Fibromyalgia is a disorder characterized by widespread musculoskeletal pain accompanied by fatigue, sleep, memory and mood issues. Researchers believe that fibromyalgia amplifies painful sensations by affecting the way your brain processes pain signals.
Symptoms sometimes begin after a physical trauma, surgery, infection or significant psychological stress. In other cases, symptoms gradually accumulate over time with no single triggering event.
Women are much more likely to develop fibromyalgia than are men. Many people who have fibromyalgia also have tension headaches, temporomandibular joint (TMJ) disorders, irritable bowel syndrome, anxiety and depression.
Medications can help reduce the pain of fibromyalgia and improve sleep. At restore medical partners, we may consider:
- Pain relievers: Over-the-counter pain relievers such as acetaminophen (Tylenol, others), ibuprofen (Advil, Motrin IB, others) or naproxen sodium (Aleve, others) may be helpful. Your doctor might suggest a prescription pain reliever such as tramadol or Nycynta (Ultram, Conzip).
- Antidepressants: Duloxetine (Cymbalta) and milnacipran (Savella) may help ease the pain and fatigue associated with fibromyalgia. Your doctor may prescribe amitriptyline at night to help promote sleep.
- Anti-seizure drugs: Medications designed to treat epilepsy are often useful in reducing certain types of pain. Gabapentin (Neurontin, Gralise) is sometimes helpful in reducing fibromyalgia symptoms, while pregabalin (Lyrica) was the first drug approved by the Food and Drug Administration to treat fibromyalgia.
Talking with a counselor can help strengthen your belief in your abilities and teach you strategies for dealing with stressful situations.
Self-care is critical in the management of fibromyalgia.
- Reduce stress: Develop a plan to avoid or limit overexertion and emotional stress. Allow yourself time each day to relax. That may mean learning how to say no without guilt. But try not to change your routine completely. People who quit work or drop all activity tend to do worse than do those who remain active. Try stress management techniques, such as deep-breathing exercises or meditation.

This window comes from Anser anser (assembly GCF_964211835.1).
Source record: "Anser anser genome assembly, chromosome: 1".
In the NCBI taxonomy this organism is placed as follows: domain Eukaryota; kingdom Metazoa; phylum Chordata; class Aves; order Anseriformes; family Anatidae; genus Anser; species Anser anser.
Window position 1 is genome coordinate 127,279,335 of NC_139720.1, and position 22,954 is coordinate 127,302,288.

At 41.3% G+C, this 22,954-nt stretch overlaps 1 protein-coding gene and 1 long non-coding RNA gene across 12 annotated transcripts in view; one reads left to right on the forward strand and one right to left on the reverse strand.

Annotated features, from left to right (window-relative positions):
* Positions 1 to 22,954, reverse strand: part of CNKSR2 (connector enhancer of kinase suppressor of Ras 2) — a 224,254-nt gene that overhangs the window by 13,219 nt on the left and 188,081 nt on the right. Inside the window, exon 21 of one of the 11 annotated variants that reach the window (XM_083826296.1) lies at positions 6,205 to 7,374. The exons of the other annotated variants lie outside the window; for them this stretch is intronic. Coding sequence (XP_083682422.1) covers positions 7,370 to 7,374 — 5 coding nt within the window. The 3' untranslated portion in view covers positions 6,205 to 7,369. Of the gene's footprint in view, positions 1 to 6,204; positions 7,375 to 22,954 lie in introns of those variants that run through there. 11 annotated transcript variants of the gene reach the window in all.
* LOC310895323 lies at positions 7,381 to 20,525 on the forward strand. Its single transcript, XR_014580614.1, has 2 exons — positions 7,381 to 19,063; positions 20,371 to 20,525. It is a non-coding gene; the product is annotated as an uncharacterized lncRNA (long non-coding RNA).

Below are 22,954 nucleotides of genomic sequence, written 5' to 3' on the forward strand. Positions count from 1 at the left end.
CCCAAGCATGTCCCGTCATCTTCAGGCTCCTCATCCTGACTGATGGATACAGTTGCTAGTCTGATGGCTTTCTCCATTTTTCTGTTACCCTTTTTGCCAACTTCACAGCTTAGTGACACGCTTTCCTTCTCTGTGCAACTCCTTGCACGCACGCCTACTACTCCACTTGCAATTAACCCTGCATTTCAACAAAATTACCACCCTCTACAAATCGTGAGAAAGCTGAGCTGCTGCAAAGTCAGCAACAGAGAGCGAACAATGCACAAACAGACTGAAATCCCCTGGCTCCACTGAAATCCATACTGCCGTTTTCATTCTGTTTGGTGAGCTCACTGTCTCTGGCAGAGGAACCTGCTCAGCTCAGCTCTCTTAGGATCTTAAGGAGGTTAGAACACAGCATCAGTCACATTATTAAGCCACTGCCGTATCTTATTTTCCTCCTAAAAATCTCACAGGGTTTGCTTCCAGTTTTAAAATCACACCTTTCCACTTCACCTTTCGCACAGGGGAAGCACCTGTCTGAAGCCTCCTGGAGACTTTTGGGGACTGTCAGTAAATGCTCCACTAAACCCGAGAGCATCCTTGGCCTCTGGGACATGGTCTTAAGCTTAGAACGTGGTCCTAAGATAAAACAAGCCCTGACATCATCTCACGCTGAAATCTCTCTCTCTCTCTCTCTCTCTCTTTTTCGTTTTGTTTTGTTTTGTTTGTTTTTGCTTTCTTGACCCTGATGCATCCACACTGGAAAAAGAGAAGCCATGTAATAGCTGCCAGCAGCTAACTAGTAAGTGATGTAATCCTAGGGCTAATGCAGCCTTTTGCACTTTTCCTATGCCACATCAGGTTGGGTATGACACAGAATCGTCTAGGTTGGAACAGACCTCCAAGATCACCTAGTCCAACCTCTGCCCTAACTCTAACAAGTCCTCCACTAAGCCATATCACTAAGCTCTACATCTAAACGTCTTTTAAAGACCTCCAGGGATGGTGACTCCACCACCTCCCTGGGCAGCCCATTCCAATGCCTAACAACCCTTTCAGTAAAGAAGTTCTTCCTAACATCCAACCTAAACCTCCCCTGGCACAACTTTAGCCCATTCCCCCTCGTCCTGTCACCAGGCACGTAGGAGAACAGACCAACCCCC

- Get enough sleep: Because fatigue is one of the main characteristics of fibromyalgia, getting sufficient sleep is essential. In addition to allotting enough time for sleep, practice good sleep habits, such as going to bed and getting up at the same time each day and limiting daytime napping.
- Exercise regularly: The most important treatment for fibromyalgia is exercise, At first, exercise may increase your pain. Recent research shows that beginning an exercise program gradually and regularly often decreases symptoms. Appropriate exercises may include walking, swimming, biking and water aerobics. A physical therapist can help you develop a home exercise program. Stretching, good posture and relaxation exercises also are helpful.
- Pace yourself: Keep your activity on an even level. If you do too much on your good days, you may have more bad days. Moderation means not overdoing it on your good days, but likewise it means not self-limiting or doing too little on the days when symptoms flare.
- Maintain a healthy lifestyle: Eat healthy foods. Limit your caffeine intake. Do something that you find enjoyable and fulfilling every day.
Besides dealing with the pain and fatigue of fibromyalgia, you also may have to deal with the frustration of having a condition that's often misunderstood. In addition to educating yourself about fibromyalgia, you may find it helpful to provide your family, friends and co-workers with information.
At Restore Medical partners, we work in combination with local neurologists, rheumatologists and primary care physicians to diagnose, prevent, treat and control pain related to fibromyalgia. We will reassure you in your diagnosis and help you to get the treatment you need to become active, happy and healthy again.